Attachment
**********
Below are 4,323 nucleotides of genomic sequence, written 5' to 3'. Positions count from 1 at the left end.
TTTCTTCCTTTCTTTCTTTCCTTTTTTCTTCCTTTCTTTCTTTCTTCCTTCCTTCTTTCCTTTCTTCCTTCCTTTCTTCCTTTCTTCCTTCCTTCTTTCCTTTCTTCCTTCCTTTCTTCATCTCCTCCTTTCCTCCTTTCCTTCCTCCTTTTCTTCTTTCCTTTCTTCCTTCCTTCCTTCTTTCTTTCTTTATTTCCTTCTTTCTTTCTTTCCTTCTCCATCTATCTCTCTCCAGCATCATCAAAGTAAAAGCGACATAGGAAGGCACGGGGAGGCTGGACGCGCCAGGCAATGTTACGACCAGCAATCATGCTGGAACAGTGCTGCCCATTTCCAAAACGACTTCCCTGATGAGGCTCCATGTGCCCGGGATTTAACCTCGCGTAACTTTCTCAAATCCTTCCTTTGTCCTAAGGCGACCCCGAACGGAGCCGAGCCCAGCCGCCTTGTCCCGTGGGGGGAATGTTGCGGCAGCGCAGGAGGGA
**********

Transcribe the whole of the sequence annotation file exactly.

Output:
Below are 4,323 nucleotides of genomic sequence, written 5' to 3'. Positions count from 1 at the left end.
TTTCTTCCTTTCTTTCTTTCCTTTTTTCTTCCTTTCTTTCTTTCTTCCTTCCTTCTTTCCTTTCTTCCTTCCTTTCTTCCTTTCTTCCTTCCTTCTTTCCTTTCTTCCTTCCTTTCTTCATCTCCTCCTTTCCTCCTTTCCTTCCTCCTTTTCTTCTTTCCTTTCTTCCTTCCTTCCTTCTTTCTTTCTTTATTTCCTTCTTTCTTTCTTTCCTTCTCCATCTATCTCTCTCCAGCATCATCAAAGTAAAAGCGACATAGGAAGGCACGGGGAGGCTGGACGCGCCAGGCAATGTTACGACCAGCAATCATGCTGGAACAGTGCTGCCCATTTCCAAAACGACTTCCCTGATGAGGCTCCATGTGCCCGGGATTTAACCTCGCGTAACTTTCTCAAATCCTTCCTTTGTCCTAAGGCGACCCCGAACGGAGCCGAGCCCAGCCGCCTTGTCCCGTGGGGGGAATGTTGCGGCAGCGCAGGAGGGA